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Malibu - 37th Entry - 2nd April 1975

Malibu - 37th Entry - 2nd April 1975

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Krishnamurti's Journal

It was not a land of trees, meadows, streams and flowers and mirth. It was a sunburnt land of sand and barren hills, without a single tree or bush; a land of desolation, an endless scorched earth mile upon mile; there wasn't even a bird and not even oil with its derricks and flames of burning oil. Consciousness could not hold the desolation and every hill was a barren shadow. For many hours we flew over this vast emptiness and at last there were snow peaks, forest and streams, villages and spreading towns.

You may have a great deal of knowledge and be vastly poor. The poorer you are the greater the demand for knowledge. You expand your consciousness with great varieties of knowledge, accumulating experiences and remembrances and yet may be vastly poor. The skilful use of knowledge may bring you wealth and give you eminence and power but there may still be poverty. This poverty breeds callousness; you play while the house is burning. This poverty merely strengthens the intellect or gives to the emotions the weakness of sentiment. It's this poverty that brings about imbalance, the outer and inner. There's no knowledge of the inner, only of the outer. The knowledge of the outer informs us erroneously that there must be knowledge of the inner. Self-knowing is brief and shallow; the mind is soon beyond it, like crossing a river. You make a lot of noise in going across the river and to mistake the noise as knowledge of the self is to expand poverty. This expansion of consciousness is the activity of poverty. Religions, culture, knowledge, can in no way enrich this poverty.

The skill of intelligence is to put knowledge in its right place. Without knowledge it's not possible to live in this technological and almost mechanical civilization but it will not transform the human being and his society. Knowledge is not the excellence of intelligence; intelligence can and does use knowledge and thus transforms man and his society. Intelligence is not the mere cultivation of the intellect and its integrity. It comes out of the understanding of the whole consciousness of man, yourself and not a part, a separate segment, of yourself. The study and the understanding of the movement of your own mind and heart give birth to this intelligence. You are the content of your consciousness; in knowing yourself you will know the universe. This knowing is beyond the word for the word is not the thing. The freedom from the known, every minute, is the essence of intelligence. It's this intelligence that is in operation in the universe if you leave it alone. You are destroying this sacredness of order through the ignorance of yourself. This ignorance is not banished by the studies others have made about you or themselves. You yourself have to study the content of your own consciousness. The studies the others have made of themselves, and so of you, are the descriptions but not the described. The word is not the thing.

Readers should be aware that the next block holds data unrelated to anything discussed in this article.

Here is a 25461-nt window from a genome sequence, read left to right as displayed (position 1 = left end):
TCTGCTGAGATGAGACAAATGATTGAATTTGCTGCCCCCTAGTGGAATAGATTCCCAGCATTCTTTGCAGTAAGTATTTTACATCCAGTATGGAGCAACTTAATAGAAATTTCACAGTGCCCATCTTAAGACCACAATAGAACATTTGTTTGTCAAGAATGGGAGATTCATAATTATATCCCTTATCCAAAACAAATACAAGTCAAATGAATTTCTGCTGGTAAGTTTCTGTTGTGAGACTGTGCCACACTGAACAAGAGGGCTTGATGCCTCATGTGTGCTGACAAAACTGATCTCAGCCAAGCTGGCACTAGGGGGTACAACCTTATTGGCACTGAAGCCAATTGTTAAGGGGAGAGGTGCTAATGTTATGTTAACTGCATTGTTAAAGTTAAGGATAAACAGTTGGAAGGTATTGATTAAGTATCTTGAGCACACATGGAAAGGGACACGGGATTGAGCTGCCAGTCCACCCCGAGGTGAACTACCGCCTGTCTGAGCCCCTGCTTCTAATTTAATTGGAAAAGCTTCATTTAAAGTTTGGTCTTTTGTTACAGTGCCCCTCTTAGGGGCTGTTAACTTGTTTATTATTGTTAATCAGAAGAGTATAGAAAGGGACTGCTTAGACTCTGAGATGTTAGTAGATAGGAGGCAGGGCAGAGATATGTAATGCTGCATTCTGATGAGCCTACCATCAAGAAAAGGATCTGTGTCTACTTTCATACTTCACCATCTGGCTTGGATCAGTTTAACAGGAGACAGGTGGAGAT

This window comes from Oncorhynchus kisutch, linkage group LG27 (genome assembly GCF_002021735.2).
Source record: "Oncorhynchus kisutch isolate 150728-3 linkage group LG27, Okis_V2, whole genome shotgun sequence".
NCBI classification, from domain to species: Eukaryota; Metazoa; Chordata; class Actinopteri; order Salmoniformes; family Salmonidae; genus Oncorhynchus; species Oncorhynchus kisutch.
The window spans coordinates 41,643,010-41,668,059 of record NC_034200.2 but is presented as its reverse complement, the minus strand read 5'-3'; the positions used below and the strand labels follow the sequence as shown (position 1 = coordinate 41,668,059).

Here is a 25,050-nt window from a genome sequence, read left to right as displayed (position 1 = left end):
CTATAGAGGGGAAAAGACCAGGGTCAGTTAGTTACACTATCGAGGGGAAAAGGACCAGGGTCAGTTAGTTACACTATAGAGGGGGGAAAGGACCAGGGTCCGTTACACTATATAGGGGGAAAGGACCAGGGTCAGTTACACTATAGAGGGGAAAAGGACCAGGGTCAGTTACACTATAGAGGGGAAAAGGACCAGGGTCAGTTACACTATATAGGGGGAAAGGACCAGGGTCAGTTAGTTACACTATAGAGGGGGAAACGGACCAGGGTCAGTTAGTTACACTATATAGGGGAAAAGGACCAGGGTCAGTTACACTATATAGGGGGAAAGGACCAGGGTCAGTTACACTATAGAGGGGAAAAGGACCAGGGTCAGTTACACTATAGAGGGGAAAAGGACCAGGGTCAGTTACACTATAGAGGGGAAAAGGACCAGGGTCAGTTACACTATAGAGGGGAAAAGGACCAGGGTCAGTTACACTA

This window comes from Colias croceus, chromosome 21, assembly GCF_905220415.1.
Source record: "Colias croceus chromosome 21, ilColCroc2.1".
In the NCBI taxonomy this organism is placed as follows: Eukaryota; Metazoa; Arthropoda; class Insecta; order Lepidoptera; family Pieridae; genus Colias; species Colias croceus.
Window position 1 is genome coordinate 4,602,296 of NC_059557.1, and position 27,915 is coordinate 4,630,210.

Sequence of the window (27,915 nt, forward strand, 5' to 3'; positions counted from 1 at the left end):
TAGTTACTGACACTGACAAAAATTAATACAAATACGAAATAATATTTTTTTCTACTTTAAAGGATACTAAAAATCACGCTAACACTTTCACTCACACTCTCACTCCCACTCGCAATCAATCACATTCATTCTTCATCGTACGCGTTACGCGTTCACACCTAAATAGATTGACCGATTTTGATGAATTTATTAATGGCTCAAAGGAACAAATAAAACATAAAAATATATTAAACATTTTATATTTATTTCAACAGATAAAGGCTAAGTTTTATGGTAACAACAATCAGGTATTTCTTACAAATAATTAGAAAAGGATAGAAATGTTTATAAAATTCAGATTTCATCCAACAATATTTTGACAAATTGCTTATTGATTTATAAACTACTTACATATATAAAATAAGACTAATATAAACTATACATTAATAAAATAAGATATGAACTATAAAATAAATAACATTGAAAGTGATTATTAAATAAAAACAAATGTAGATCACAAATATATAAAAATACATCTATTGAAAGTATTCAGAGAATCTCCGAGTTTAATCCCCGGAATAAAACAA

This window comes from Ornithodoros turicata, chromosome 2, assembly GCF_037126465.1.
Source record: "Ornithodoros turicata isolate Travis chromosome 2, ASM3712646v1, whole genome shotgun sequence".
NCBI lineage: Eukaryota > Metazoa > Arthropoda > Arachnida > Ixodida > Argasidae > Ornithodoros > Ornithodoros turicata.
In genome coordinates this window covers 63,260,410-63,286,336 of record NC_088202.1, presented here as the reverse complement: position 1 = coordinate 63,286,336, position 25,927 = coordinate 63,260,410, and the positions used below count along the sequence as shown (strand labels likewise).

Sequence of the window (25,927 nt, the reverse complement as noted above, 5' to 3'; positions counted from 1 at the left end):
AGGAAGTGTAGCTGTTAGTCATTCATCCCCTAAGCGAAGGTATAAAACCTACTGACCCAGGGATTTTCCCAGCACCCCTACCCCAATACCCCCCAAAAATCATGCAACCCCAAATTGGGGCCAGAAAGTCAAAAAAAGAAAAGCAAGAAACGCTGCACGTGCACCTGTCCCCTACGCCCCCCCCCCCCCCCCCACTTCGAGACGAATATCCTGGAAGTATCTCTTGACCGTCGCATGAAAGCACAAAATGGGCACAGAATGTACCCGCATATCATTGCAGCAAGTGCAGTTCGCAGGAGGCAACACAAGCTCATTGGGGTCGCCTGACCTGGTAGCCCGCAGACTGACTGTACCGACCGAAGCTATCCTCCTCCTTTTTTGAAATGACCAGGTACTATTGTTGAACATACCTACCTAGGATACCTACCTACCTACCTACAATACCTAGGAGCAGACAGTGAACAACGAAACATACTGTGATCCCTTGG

Only in relationship can you know yourself, not in abstraction and certainly not in isolation. Even in a monastery you are related to the society which has made the monastery as an escape, or closed the doors to freedom. The movement of behaviour is the sure guide to yourself; it's the mirror of your consciousness; this mirror will reveal its content, the images, the attachments, the fears, the loneliness, the joy and the sorrow. Poverty lies in running away from this, either in its sublimations. or in its identities. Negating without resistance this content of consciousness is the beauty and compassion of intelligence.